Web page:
6. The liquid fuel supply system in accordance with claim 2 further comprising a controller coupled in operative communication with said control valve and said chemical additive valve, said controller configured to control said control valve and said chemical additive valve to channel liquid fuel and chemical additive to said chemical additive injection device for generating additive fuel mixture.

7. The liquid fuel supply system in accordance with claim 1, wherein said control valve comprises one of the following: a proportional three-way valve, a solenoid operated three-way valve, and a servo three-way valve.

8. A turbine engine comprising:

at least one combustor configured to combust liquid fuel;
a liquid fuel supply system configured to channel liquid fuel through at least one fuel line to said at least one combustor; and
a fuel additive injection system couple in fluid communication with said liquid fuel supply system, said fuel additive injection system comprising a recirculation circuit configured to recirculate at least a portion of liquid fuel to said liquid fuel supply system, wherein said fuel additive injection system is configured to channel chemical additive through said recirculation circuit for mixing with the at least a portion of liquid fuel to generate an additive fuel mixture configured to inhibit coke formation in said liquid fuel supply system.

9. The turbine engine in accordance with claim 8, wherein said fuel additive injection system further comprises:

a chemical additive source configured to contain chemical additive;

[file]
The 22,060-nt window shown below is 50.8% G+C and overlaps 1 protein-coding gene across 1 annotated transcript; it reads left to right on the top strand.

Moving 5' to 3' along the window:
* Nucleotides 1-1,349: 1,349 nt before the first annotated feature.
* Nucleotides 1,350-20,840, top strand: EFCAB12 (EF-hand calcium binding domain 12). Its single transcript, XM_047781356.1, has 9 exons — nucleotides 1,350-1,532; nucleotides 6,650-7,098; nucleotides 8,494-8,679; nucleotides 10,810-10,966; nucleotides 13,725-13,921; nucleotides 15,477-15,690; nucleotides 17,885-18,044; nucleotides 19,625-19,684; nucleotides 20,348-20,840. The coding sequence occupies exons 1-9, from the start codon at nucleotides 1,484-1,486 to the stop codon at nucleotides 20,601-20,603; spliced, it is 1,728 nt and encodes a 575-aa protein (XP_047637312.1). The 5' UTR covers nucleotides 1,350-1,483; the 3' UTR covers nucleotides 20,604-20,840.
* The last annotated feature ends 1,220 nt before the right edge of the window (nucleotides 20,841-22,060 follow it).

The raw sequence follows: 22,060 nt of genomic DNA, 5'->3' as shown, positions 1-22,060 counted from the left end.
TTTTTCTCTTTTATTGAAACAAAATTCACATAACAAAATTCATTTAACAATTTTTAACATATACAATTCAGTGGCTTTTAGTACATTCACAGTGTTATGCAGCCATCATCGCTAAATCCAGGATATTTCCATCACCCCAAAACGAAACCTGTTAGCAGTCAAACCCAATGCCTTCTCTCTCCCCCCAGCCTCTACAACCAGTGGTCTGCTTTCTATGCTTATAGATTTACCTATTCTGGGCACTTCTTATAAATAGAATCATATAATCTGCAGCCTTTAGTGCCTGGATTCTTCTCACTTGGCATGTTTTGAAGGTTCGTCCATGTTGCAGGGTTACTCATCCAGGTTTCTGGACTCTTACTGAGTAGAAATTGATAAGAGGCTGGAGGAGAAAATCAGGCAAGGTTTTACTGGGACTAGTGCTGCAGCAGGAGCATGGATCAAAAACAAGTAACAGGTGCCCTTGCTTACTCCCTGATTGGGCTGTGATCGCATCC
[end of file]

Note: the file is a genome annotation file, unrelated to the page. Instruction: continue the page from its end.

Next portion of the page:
a chemical additive injection device coupled in flow communication with said chemical additive source and said recirculation circuit; and
a valve coupled in fluid communication between said chemical additive source and said chemical additive injection device.

10. The turbine engine in accordance with claim 9, wherein said chemical additive injection device receives the at least a portion of liquid fuel at a first inlet, and chemical additive at a second inlet, said chemical additive injection device configured to mix the at least a portion of liquid fuel and chemical additive to generate the additive fuel mixture.

11. The turbine engine in accordance with claim 9, wherein said chemical additive injection device is configured to channel the additive fuel mixture back to said liquid fuel supply system upstream of a location where the at least a portion of the liquid fuel is received by said recirculation circuit.

12. The turbine engine in accordance with claim 8, wherein said liquid fuel supply system comprises a stop valve upstream of said fuel additive injection system, said stop valve configured to regulate a flow of liquid fuel to said at least one combustor.

13. The turbine engine in accordance with claim 8, wherein said liquid fuel supply system comprises a control valve coupled to said fuel additive injection system, said control valve configured to regulate a flow rate of liquid fuel to said recirculation circuit, thereby controlling a concentration of chemical additive in the additive fuel mixture.

14. The turbine engine in accordance with claim 13, wherein said control valve comprises one of the following: a proportional three-way valve, a solenoid operated three-way valve, and a servo three-way valve.

15. The turbine engine in accordance with claim 8 further comprising a controller coupled in operative communication with said liquid fuel supply system and said fuel additive injection system, wherein said controller is configured to control operation of said fuel additive injection system.

16. A method for inhibiting coke formation in a liquid fuel supply system, said method comprising:

channeling a flow of a portion of liquid fuel through a control valve positioned in a main fuel line of the liquid fuel supply system into a recirculation circuit of a fuel additive injection system, the control valve located downstream of a stop valve of the liquid fuel supply system;
channeling a flow of a chemical additive through a chemical additive valve into the recirculation circuit;